Obituary: Agnes Bernelle

ANYONE WHO ever met the actress and singer Agnes Bernelle could not fail to be impressed by her courage, energy and dedication, qualities which she showed all her life; it was these qualities which enabled her to make the transition from a comfortable and highly cultured upbringing in Berlin to a new life in Ireland, where she created a special place for herself in artistic Dublin.

She was born in Berlin in 1923, the child of Rudolph Bernauer, a Jewish Hungarian, and his second, Protestant wife. Bernauer had moved to Berlin where he became a successful writer of satirical songs; in partnership with Carl Meinhard he ran a string of theatres with great success until the mid-1920s.

The theatre was in Agnes's blood from the start and was the life she wanted for herself. According to her own account in The Fun Palace (1996), an autobiography covering her early years, she saw clearly at the age of 13 what life was going to be like for those of Jewish origin and she persuaded her father to leave Berlin. He was able to obtain Hungarian papers and moved with Agnes to London in 1936, her mother later making a dramatic escape from Berlin after the SS had put pressure on her to work for them.

Agnes spent three years at school in north London. Once war came she found a niche with the Freier Deutscher Kulturbund (Free German League of Culture), a refugee organisation where her senior colleagues included the artist John Heartfield, and began to find her feet in cabaret, using the stage name of Agnes Bernelle. She met a young RAF pilot, Desmond Leslie, whom she was to marry on the first day of peace in Europe, and in 1943 she began to work for the Allied Radio Atlantik, broadcasting to Germany as "Vicky".

After the war Agnes and Desmond spent a decade in London. Agnes balanced motherhood and her life in the theatre, gradually becoming better known as a singer; she was one of the early performers at Peter Cook's night- club The Establishment, and in 1963 she presented her first solo show, Savagery and Delight, based on songs by Kurt Weill and Bertolt Brecht, at the Duchess Theatre. It was Bernard Levin's adverse review of this which provoked Desmond Leslie into punching him on TW3 (That Was The Week That Was).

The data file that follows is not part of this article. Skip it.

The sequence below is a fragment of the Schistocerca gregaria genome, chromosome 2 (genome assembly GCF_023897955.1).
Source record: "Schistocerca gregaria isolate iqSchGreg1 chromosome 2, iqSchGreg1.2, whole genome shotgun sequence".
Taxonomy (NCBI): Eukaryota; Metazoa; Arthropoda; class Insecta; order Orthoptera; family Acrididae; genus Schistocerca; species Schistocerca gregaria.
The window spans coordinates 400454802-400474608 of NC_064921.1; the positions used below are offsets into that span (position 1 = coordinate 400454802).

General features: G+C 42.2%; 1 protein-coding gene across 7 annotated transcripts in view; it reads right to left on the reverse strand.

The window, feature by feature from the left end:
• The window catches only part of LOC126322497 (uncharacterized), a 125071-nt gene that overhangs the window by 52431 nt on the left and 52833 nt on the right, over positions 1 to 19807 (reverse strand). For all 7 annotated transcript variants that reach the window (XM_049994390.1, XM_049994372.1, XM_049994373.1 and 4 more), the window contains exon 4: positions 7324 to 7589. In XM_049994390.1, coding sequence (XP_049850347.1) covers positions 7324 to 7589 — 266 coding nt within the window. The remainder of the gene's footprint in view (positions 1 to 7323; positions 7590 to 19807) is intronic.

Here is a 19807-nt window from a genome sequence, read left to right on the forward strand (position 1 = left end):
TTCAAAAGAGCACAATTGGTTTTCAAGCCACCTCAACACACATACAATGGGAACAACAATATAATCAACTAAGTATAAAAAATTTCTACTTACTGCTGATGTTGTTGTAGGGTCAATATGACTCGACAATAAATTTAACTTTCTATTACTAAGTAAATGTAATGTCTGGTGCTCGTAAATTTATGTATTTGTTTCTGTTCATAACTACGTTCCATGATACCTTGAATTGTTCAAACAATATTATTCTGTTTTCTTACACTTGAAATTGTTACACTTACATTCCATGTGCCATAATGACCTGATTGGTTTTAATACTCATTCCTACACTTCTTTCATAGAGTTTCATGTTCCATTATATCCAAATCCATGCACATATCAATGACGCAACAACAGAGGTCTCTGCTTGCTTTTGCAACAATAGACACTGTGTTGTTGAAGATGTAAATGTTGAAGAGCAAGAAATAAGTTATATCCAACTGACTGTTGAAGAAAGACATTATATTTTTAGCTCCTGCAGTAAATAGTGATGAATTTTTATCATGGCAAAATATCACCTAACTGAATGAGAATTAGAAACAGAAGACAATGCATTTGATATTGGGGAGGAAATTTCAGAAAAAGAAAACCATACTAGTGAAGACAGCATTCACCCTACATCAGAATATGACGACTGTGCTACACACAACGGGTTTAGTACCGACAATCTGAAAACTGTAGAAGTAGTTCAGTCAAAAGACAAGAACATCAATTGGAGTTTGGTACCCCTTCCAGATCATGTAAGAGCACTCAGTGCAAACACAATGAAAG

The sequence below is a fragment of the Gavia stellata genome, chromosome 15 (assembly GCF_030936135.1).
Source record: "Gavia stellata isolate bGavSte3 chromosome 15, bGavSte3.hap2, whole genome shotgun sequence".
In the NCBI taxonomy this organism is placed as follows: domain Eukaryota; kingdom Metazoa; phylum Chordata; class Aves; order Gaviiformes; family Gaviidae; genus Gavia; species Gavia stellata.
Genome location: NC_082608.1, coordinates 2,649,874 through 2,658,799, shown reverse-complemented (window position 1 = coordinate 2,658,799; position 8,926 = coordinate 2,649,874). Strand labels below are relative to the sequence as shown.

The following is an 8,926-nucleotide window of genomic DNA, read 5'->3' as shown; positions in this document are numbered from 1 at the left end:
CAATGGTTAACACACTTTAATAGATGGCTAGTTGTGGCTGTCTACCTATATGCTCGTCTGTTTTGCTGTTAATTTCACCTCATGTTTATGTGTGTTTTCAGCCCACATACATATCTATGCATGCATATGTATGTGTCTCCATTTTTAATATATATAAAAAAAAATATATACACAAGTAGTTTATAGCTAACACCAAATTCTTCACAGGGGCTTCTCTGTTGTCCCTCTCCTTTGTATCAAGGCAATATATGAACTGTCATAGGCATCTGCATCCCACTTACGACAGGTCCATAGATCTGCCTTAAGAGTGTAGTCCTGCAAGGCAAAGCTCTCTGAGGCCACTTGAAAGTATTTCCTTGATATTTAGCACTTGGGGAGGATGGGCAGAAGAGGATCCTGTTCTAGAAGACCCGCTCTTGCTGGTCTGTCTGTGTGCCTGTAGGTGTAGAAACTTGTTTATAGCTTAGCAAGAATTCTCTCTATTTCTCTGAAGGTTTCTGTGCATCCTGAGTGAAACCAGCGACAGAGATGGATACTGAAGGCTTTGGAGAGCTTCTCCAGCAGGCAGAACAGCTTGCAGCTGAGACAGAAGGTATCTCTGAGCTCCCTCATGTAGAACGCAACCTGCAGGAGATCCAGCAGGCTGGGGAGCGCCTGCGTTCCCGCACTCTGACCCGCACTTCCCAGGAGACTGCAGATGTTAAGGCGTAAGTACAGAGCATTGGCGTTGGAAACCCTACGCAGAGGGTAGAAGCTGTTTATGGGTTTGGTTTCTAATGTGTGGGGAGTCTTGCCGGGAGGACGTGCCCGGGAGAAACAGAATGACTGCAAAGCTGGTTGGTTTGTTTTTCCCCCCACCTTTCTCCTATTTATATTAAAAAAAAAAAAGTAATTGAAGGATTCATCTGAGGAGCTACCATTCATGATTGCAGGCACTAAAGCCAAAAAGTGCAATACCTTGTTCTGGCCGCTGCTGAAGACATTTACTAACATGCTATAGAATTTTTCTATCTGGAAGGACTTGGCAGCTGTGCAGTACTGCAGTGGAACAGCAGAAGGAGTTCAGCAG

In 1963, at the time she was expecting her third child, she and Desmond went to live at Glaslough, the great Leslie mansion in Co Monaghan shared by three siblings, with long visits from their father, Sir Shane Leslie, the writer who had earlier scandalised his family by converting to Catholicism.

It was a difficult time for Agnes Bernelle: the break-up of her marriage must have brought many dark moments, but with her characteristic generosity and her ability, and aided perhaps by her being an outsider, she worked hard helping local women produce and sell their knitware. At the same time she clung to her own career. After moving to Dublin and meeting the architectural historian Maurice Craig she was able to use her personality and experience to help and encourage others as director, performer or confidante. Agnes and Maurice made a happy home together in the Sandymount area of Dublin. She threw herself into many causes close to her heart, some, such as women in media, with wider concerns than theatre.